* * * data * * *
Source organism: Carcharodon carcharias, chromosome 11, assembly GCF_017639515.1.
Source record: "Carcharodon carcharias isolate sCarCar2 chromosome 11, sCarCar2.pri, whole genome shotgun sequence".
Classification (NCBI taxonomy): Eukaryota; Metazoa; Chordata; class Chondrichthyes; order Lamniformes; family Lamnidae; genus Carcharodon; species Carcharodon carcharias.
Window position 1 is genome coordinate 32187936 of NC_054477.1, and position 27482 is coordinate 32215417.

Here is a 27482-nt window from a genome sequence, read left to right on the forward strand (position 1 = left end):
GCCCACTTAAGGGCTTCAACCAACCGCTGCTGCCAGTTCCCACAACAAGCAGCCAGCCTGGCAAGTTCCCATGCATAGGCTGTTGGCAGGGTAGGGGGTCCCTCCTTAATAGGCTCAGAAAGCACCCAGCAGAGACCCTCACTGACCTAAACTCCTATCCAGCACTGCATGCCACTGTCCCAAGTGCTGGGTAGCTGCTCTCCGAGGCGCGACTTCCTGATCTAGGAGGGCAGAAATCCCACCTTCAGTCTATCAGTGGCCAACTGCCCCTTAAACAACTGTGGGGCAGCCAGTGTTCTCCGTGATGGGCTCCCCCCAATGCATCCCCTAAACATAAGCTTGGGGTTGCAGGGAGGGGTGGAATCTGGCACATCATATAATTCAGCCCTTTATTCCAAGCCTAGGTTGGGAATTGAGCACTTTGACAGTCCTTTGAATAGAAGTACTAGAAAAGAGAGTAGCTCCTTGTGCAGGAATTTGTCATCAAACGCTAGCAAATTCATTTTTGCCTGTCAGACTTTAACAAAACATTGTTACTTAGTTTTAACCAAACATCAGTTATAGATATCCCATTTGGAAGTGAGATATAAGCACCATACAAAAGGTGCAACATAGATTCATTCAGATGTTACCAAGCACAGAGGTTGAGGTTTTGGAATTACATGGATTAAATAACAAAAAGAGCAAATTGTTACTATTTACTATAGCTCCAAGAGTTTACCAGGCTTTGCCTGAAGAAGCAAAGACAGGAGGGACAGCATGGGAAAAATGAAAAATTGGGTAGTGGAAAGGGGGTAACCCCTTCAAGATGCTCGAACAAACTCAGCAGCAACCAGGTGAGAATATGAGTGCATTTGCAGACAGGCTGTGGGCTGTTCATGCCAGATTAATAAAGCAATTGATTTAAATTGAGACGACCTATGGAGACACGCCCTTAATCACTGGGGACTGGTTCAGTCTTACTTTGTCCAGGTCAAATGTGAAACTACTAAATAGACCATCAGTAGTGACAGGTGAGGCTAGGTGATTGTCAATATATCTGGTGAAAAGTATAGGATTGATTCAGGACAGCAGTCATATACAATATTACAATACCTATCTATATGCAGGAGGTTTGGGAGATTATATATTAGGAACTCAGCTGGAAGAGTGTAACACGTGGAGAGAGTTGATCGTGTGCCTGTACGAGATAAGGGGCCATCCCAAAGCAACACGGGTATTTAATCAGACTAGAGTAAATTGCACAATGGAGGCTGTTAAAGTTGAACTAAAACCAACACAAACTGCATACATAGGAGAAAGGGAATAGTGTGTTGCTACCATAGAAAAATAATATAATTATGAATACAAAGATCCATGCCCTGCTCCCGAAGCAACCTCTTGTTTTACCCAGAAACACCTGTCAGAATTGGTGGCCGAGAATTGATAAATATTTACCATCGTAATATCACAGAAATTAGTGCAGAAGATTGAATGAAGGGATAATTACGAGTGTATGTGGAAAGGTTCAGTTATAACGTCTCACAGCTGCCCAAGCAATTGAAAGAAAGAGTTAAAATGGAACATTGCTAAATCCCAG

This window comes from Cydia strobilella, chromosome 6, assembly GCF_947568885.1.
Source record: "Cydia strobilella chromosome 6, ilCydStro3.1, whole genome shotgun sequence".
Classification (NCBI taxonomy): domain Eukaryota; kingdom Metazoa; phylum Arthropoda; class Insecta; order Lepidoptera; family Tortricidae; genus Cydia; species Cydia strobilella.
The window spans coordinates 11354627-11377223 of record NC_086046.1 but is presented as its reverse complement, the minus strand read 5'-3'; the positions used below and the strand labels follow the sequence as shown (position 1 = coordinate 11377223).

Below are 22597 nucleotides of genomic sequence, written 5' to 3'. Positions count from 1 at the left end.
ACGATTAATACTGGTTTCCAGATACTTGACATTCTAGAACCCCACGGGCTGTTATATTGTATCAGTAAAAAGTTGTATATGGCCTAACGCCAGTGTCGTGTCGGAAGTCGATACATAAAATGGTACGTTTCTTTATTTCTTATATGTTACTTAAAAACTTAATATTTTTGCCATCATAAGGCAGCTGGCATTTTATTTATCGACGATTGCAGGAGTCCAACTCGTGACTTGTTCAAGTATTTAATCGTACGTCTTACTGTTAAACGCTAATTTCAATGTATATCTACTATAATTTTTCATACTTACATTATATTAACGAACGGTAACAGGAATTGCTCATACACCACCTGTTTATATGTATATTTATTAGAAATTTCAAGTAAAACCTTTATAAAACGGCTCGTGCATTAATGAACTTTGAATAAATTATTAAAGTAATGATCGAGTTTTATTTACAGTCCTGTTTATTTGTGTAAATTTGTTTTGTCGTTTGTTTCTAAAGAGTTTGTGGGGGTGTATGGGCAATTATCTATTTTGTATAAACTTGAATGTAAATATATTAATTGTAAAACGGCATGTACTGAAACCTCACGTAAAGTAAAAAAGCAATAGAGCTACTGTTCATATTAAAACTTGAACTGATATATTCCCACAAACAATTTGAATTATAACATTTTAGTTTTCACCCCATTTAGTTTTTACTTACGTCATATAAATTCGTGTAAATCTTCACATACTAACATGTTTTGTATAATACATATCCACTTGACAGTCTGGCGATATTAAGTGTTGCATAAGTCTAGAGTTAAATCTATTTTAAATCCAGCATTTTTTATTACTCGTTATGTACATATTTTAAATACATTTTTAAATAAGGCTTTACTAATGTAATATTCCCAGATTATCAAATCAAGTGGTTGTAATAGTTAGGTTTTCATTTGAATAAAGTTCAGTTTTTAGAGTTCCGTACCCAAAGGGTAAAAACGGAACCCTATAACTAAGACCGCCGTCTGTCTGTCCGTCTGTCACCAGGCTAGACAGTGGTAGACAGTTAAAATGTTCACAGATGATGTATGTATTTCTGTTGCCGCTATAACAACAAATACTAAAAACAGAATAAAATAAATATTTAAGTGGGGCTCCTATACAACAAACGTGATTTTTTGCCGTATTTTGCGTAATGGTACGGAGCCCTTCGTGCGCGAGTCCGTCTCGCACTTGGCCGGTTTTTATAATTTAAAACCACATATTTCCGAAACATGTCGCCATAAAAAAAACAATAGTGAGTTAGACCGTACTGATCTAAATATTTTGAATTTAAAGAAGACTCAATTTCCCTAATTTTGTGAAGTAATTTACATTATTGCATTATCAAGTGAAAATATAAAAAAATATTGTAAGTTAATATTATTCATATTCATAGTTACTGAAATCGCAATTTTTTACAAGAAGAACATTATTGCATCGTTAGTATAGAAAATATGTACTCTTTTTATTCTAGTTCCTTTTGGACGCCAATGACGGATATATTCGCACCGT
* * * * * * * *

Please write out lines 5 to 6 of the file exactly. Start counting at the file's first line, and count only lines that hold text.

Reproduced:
Here is a 27482-nt window from a genome sequence, read left to right on the forward strand (position 1 = left end):
GCCCACTTAAGGGCTTCAACCAACCGCTGCTGCCAGTTCCCACAACAAGCAGCCAGCCTGGCAAGTTCCCATGCATAGGCTGTTGGCAGGGTAGGGGGTCCCTCCTTAATAGGCTCAGAAAGCACCCAGCAGAGACCCTCACTGACCTAAACTCCTATCCAGCACTGCATGCCACTGTCCCAAGTGCTGGGTAGCTGCTCTCCGAGGCGCGACTTCCTGATCTAGGAGGGCAGAAATCCCACCTTCAGTCTATCAGTGGCCAACTGCCCCTTAAACAACTGTGGGGCAGCCAGTGTTCTCCGTGATGGGCTCCCCCCAATGCATCCCCTAAACATAAGCTTGGGGTTGCAGGGAGGGGTGGAATCTGGCACATCATATAATTCAGCCCTTTATTCCAAGCCTAGGTTGGGAATTGAGCACTTTGACAGTCCTTTGAATAGAAGTACTAGAAAAGAGAGTAGCTCCTTGTGCAGGAATTTGTCATCAAACGCTAGCAAATTCATTTTTGCCTGTCAGACTTTAACAAAACATTGTTACTTAGTTTTAACCAAACATCAGTTATAGATATCCCATTTGGAAGTGAGATATAAGCACCATACAAAAGGTGCAACATAGATTCATTCAGATGTTACCAAGCACAGAGGTTGAGGTTTTGGAATTACATGGATTAAATAACAAAAAGAGCAAATTGTTACTATTTACTATAGCTCCAAGAGTTTACCAGGCTTTGCCTGAAGAAGCAAAGACAGGAGGGACAGCATGGGAAAAATGAAAAATTGGGTAGTGGAAAGGGGGTAACCCCTTCAAGATGCTCGAACAAACTCAGCAGCAACCAGGTGAGAATATGAGTGCATTTGCAGACAGGCTGTGGGCTGTTCATGCCAGATTAATAAAGCAATTGATTTAAATTGAGACGACCTATGGAGACACGCCCTTAATCACTGGGGACTGGTTCAGTCTTACTTTGTCCAGGTCAAATGTGAAACTACTAAATAGACCATCAGTAGTGACAGGTGAGGCTAGGTGATTGTCAATATATCTGGTGAAAAGTATAGGATTGATTCAGGACAGCAGTCATATACAATATTACAATACCTATCTATATGCAGGAGGTTTGGGAGATTATATATTAGGAACTCAGCTGGAAGAGTGTAACACGTGGAGAGAGTTGATCGTGTGCCTGTACGAGATAAGGGGCCATCCCAAAGCAACACGGGTATTTAATCAGACTAGAGTAAATTGCACAATGGAGGCTGTTAAAGTTGAACTAAAACCAACACAAACTGCATACATAGGAGAAAGGGAATAGTGTGTTGCTACCATAGAAAAATAATATAATTATGAATACAAAGATCCATGCCCTGCTCCCGAAGCAACCTCTTGTTTTACCCAGAAACACCTGTCAGAATTGGTGGCCGAGAATTGATAAATATTTACCATCGTAATATCACAGAAATTAGTGCAGAAGATTGAATGAAGGGATAATTACGAGTGTATGTGGAAAGGTTCAGTTATAACGTCTCACAGCTGCCCAAGCAATTGAAAGAAAGAGTTAAAATGGAACATTGCTAAATCCCAG